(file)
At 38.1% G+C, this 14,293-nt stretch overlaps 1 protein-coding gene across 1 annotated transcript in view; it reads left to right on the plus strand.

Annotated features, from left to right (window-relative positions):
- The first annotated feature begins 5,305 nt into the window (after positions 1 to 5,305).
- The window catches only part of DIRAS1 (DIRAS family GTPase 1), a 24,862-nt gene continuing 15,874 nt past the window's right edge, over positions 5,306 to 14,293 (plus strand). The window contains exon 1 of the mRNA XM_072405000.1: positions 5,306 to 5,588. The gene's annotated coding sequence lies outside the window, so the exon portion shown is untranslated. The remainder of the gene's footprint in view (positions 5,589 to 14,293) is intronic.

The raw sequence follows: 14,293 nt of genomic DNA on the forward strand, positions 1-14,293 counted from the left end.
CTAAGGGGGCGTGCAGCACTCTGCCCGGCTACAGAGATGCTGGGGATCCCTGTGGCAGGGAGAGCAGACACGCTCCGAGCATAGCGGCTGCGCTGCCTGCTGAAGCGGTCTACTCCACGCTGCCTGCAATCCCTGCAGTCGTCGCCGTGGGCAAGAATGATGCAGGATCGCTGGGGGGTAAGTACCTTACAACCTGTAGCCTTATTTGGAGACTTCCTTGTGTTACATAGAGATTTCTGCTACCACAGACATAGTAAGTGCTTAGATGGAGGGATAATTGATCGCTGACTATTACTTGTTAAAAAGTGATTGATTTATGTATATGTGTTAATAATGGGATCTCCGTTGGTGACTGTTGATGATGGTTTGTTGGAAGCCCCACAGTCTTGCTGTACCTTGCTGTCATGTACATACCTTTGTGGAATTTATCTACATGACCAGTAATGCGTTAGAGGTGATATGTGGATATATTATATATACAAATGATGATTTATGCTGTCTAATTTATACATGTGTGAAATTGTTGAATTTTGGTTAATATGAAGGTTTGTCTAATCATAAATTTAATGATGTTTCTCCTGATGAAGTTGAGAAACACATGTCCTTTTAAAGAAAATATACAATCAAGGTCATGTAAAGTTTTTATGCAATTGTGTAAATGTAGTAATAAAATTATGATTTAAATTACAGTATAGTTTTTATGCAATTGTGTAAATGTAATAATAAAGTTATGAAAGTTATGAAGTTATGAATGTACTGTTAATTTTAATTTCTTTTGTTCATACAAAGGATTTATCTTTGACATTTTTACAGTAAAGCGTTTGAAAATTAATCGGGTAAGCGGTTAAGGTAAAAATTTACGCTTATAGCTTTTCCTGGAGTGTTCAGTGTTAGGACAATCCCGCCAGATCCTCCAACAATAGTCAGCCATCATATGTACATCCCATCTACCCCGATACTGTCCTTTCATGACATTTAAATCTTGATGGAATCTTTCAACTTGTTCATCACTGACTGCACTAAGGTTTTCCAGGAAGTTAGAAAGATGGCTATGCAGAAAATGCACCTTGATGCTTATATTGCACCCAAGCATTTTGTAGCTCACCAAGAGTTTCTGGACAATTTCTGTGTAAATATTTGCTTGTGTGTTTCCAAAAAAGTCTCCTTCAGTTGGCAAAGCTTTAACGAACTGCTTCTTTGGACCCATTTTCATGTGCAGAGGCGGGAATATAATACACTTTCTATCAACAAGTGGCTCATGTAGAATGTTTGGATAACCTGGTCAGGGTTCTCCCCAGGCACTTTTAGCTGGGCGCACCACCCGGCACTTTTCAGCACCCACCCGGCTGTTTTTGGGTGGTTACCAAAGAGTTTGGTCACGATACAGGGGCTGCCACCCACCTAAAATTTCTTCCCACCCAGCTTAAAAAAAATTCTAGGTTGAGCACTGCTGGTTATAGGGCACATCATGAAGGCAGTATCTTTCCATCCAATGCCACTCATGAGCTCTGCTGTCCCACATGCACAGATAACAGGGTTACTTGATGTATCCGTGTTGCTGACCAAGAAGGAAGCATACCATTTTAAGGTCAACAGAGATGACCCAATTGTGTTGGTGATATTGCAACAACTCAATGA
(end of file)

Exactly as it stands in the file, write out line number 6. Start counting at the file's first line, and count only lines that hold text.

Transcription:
CTAAGGGGGCGTGCAGCACTCTGCCCGGCTACAGAGATGCTGGGGATCCCTGTGGCAGGGAGAGCAGACACGCTCCGAGCATAGCGGCTGCGCTGCCTGCTGAAGCGGTCTACTCCACGCTGCCTGCAATCCCTGCAGTCGTCGCCGTGGGCAAGAATGATGCAGGATCGCTGGGGGGTAAGTACCTTACAACCTGTAGCCTTATTTGGAGACTTCCTTGTGTTACATAGAGATTTCTGCTACCACAGACATAGTAAGTGCTTAGATGGAGGGATAATTGATCGCTGACTATTACTTGTTAAAAAGTGATTGATTTATGTATATGTGTTAATAATGGGATCTCCGTTGGTGACTGTTGATGATGGTTTGTTGGAAGCCCCACAGTCTTGCTGTACCTTGCTGTCATGTACATACCTTTGTGGAATTTATCTACATGACCAGTAATGCGTTAGAGGTGATATGTGGATATATTATATATACAAATGATGATTTATGCTGTCTAATTTATACATGTGTGAAATTGTTGAATTTTGGTTAATATGAAGGTTTGTCTAATCATAAATTTAATGATGTTTCTCCTGATGAAGTTGAGAAACACATGTCCTTTTAAAGAAAATATACAATCAAGGTCATGTAAAGTTTTTATGCAATTGTGTAAATGTAGTAATAAAATTATGATTTAAATTACAGTATAGTTTTTATGCAATTGTGTAAATGTAATAATAAAGTTATGAAAGTTATGAAGTTATGAATGTACTGTTAATTTTAATTTCTTTTGTTCATACAAAGGATTTATCTTTGACATTTTTACAGTAAAGCGTTTGAAAATTAATCGGGTAAGCGGTTAAGGTAAAAATTTACGCTTATAGCTTTTCCTGGAGTGTTCAGTGTTAGGACAATCCCGCCAGATCCTCCAACAATAGTCAGCCATCATATGTACATCCCATCTACCCCGATACTGTCCTTTCATGACATTTAAATCTTGATGGAATCTTTCAACTTGTTCATCACTGACTGCACTAAGGTTTTCCAGGAAGTTAGAAAGATGGCTATGCAGAAAATGCACCTTGATGCTTATATTGCACCCAAGCATTTTGTAGCTCACCAAGAGTTTCTGGACAATTTCTGTGTAAATATTTGCTTGTGTGTTTCCAAAAAAGTCTCCTTCAGTTGGCAAAGCTTTAACGAACTGCTTCTTTGGACCCATTTTCATGTGCAGAGGCGGGAATATAATACACTTTCTATCAACAAGTGGCTCATGTAGAATGTTTGGATAACCTGGTCAGGGTTCTCCCCAGGCACTTTTAGCTGGGCGCACCACCCGGCACTTTTCAGCACCCACCCGGCTGTTTTTGGGTGGTTACCAAAGAGTTTGGTCACGATACAGGGGCTGCCACCCACCTAAAATTTCTTCCCACCCAGCTTAAAAAAAATTCTAGGTTGAGCACTGCTGGTTATAGGGCACATCATGAAGGCAGTATCTTTCCATCCAATGCCACTCATGAGCTCTGCTGTCCCACATGCACAGATAACAGGGTTACTTGATGTATCCGTGTTGCTGACCAAGAAGGAAGCATACCATTTTAAGGTCAACAGAGATGACCCAATTGTGTTGGTGATATTGCAACAACTCAATGA